Materials Handling Equipment: Flex Appeal

Tags: Materials Handling

Materials handling

Sophisticated automated storage and retrieval systems can deliver significant efficiency gains—but also require significant planning and investment.

Refining materials handling systems to be more agile, flexible, and dynamic acts as a competitive force equalizer.

With a swipe and a click, e-commerce is fundamentally altering consumer buying behavior. In the process, it is triggering a paradigm shift in how companies manage their distribution and fulfillment operations.

More shoppers are going online in search of competitive prices, and their expectations about product selection, fulfillment speed, and convenience are forcing traditional brick-and-mortar retailers to step up their game. E-commerce has made expedited shipping an expectation, not an exception—which has a resounding effect throughout the supply chain.

"A significant period of supply chain disruption is beginning," says Karl Meyer, CEO of 3PD, a Marietta, Ga.-based provider of high-touch, last-mile delivery service throughout North America. "The way customers interact with retailers is changing."

While the competitive stakes are amplified between virtual retailers and those with physical locations, companies that have significant operations in both spaces—"click-and-mortar" businesses—face the more compelling supply chain challenge. Nowhere is this more apparent than inside distribution centers (DCs).

"Brick-and-mortar companies are looking to find solutions that merge orders in transit," says Meyer. "Historically, big-box retailers held inventory in domestic or import DCs, then pushed it to stores. When distribution channels shift from full truckloads into a store to orders moving one at a time through different modes to end consumers, retailers have to pass along or account for those additional costs. And they have to take volume out of the truckloads going to stores."

The convergence of direct-to-consumer and direct-to-store fulfillment models not only dictates where companies locate distribution nodes, but also how they equip them.

"In a traditional DC, much of the activity involves picking full cases to pallet, then shipping pallets to stores through a private fleet or contract carrier," explains Bruce Stubbs, director of industry marketing for Intermec, an Everett, Wash.-based mobile device manufacturer. "They still use the same technologies to do that, but most of the time no packing process is involved."

This poses a problem for some companies, especially in inventory management and control.

"When they receive product, they have to determine whether to allocate a certain amount for direct-to-consumer shipments and the balance for retail store shipments, or use the same inventory pool to handle both," says Stubbs. "Companies can separate inventory by channel, or pick from the same location and divert it to different areas within the DC.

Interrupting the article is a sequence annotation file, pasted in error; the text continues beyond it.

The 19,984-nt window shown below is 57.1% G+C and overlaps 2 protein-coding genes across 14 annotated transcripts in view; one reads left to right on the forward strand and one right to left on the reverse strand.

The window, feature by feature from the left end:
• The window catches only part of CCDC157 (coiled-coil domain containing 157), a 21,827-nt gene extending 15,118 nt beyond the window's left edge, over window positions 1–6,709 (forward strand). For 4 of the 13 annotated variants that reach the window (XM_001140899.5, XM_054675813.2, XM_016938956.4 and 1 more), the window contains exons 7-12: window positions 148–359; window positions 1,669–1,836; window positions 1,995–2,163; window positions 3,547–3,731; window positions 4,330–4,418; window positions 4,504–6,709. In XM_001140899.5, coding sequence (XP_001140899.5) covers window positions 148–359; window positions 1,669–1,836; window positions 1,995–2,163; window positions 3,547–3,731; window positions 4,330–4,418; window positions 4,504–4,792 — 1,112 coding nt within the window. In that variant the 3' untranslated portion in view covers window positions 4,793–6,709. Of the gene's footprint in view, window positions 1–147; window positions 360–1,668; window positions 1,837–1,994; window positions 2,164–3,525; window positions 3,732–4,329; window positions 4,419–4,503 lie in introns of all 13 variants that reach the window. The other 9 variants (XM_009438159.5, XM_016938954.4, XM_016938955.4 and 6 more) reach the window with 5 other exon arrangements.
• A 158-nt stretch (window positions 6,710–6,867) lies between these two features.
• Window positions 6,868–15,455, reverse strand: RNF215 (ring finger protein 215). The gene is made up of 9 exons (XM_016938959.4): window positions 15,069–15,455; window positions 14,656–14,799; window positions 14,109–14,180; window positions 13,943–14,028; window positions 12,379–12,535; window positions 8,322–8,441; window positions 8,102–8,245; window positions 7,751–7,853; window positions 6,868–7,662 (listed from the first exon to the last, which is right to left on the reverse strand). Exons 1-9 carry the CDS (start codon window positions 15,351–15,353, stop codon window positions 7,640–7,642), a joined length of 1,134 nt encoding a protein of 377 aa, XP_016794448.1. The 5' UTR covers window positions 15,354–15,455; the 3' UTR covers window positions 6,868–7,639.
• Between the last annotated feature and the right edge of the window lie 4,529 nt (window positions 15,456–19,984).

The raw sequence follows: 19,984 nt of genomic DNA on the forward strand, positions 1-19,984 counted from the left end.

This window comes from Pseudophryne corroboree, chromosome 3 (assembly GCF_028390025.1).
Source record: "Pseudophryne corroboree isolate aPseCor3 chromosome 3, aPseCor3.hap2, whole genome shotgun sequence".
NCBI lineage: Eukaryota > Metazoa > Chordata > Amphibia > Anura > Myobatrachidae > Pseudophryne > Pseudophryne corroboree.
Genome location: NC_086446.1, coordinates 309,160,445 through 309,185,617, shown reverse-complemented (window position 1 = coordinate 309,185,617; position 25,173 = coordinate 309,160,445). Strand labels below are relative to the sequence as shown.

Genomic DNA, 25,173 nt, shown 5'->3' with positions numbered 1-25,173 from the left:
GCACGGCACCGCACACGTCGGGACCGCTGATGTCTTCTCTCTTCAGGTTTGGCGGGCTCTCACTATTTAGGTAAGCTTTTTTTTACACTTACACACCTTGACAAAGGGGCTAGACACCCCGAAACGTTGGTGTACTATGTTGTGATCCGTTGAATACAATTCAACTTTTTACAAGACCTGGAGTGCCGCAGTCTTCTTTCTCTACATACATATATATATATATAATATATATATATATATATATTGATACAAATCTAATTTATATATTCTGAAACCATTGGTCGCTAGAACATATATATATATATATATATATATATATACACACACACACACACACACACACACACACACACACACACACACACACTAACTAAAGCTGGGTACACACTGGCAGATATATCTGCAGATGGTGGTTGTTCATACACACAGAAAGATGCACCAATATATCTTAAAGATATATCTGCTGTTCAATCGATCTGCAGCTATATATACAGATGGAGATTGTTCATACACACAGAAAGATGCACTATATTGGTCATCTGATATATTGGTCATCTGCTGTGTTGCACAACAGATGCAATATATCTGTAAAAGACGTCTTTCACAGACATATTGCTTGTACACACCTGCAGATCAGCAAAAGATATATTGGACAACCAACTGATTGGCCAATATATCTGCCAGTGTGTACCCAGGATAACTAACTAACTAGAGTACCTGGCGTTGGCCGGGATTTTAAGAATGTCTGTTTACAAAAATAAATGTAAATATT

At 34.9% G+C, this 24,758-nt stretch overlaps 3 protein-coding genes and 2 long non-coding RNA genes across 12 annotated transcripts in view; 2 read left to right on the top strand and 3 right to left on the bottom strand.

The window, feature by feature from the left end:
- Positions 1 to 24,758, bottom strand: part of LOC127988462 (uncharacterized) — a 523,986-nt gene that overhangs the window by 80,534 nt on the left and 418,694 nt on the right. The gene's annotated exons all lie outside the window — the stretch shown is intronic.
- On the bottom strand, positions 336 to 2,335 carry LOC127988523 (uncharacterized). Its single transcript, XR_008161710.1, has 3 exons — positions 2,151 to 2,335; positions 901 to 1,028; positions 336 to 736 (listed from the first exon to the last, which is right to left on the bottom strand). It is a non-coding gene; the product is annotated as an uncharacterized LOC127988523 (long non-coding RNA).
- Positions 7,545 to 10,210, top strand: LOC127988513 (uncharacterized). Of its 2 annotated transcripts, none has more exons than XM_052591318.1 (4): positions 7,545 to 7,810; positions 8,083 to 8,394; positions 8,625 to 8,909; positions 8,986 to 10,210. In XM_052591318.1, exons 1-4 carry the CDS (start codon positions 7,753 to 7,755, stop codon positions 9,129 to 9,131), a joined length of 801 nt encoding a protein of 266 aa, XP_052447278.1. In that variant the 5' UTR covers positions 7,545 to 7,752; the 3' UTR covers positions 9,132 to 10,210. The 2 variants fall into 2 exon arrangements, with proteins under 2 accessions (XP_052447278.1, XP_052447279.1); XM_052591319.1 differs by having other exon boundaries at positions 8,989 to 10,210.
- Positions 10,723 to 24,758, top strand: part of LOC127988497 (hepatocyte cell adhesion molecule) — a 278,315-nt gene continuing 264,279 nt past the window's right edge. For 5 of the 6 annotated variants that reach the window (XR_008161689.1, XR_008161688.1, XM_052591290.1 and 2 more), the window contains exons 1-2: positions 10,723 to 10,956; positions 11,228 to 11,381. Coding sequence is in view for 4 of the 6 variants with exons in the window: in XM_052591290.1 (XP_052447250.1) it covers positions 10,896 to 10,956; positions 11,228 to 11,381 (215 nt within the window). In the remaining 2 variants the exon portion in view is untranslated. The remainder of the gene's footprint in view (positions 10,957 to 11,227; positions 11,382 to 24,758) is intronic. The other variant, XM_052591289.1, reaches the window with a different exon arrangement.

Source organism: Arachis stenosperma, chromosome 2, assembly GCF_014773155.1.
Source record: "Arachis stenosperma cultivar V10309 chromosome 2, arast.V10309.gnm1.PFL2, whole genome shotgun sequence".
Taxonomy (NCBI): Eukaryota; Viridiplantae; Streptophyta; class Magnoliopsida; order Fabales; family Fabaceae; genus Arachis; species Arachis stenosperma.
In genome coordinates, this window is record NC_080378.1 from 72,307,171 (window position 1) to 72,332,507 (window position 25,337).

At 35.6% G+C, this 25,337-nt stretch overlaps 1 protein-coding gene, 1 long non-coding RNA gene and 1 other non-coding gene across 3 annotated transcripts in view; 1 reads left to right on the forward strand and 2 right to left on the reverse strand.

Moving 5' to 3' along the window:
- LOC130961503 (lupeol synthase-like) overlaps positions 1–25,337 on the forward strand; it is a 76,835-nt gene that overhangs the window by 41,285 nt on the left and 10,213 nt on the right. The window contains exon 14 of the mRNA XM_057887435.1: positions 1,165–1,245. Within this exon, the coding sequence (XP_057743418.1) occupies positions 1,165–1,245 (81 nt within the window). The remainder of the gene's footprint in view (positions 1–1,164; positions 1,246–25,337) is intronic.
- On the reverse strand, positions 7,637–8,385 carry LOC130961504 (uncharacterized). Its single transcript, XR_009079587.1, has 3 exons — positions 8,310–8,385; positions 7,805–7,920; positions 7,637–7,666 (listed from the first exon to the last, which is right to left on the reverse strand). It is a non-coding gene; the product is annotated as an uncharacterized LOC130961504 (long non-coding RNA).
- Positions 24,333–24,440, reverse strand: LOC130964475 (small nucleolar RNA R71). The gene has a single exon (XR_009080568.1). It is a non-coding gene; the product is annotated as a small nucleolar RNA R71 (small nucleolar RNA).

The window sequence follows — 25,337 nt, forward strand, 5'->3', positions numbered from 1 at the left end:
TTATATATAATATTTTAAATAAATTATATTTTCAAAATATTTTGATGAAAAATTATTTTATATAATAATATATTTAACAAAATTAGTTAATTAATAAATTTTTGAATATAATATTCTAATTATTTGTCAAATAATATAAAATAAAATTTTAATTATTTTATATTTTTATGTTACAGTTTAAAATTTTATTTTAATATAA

"The situation presents many challenges—not just systematically, but also in terms of processes," he adds. "It affects how companies lay out their facilities, and what types of materials handling solutions they deploy."

Engineering Change

Traditional brick-and-mortar retailers looking to capture market share may feel pressured to match wits with Internet-only sellers. One way they gain competitive advantage is by pulling e-commerce operations into existing DCs that have equipment set up specifically to manage store-quantity shipments.

"Multi-channel environments are starting to diversify equipment to allow the same inventory to service both direct-to-consumer and brick-and-mortar stores," says Bryan Jensen, vice president of St. Onge Company, a York, Pa.-based supply chain engineering consulting firm.

Automation has a direct, if largely unseen, impact on facilities' physical infrastructure. More advanced technologies and conveyances demand precise engineering.

Equipment differentiation is tied to peak-season volumes and shipper capacity to scale with these demand changes.

The dilemma for click-and-mortars is finding an equipment solution that allows them to manage a tenfold peak for three weeks, and remain economically viable for the rest of the year. "It's like a manufacturer trying to produce everything for the holiday season in one month," Jensen says. "They could never justify investing in the equipment to do that."

Companies have become creative in how they mix and match modular and semi-automated materials handling solutions to flex with demand, rather than simply throwing capital and equipment at the problem. For example, instead of buying two automated unit sorters to cover a peak, a company might maintain one unit sorter, and use a separate pick-and-put wall operation consisting of racks and bins.

Some companies adopt simpler materials handling infrastructure footprints that are more flexible. "Sometimes it doesn't make sense to choose the most complex or expensive solution," Jensen says. "Automation is a wonderful enabler, but it can also be rigid in what it requires to be effective."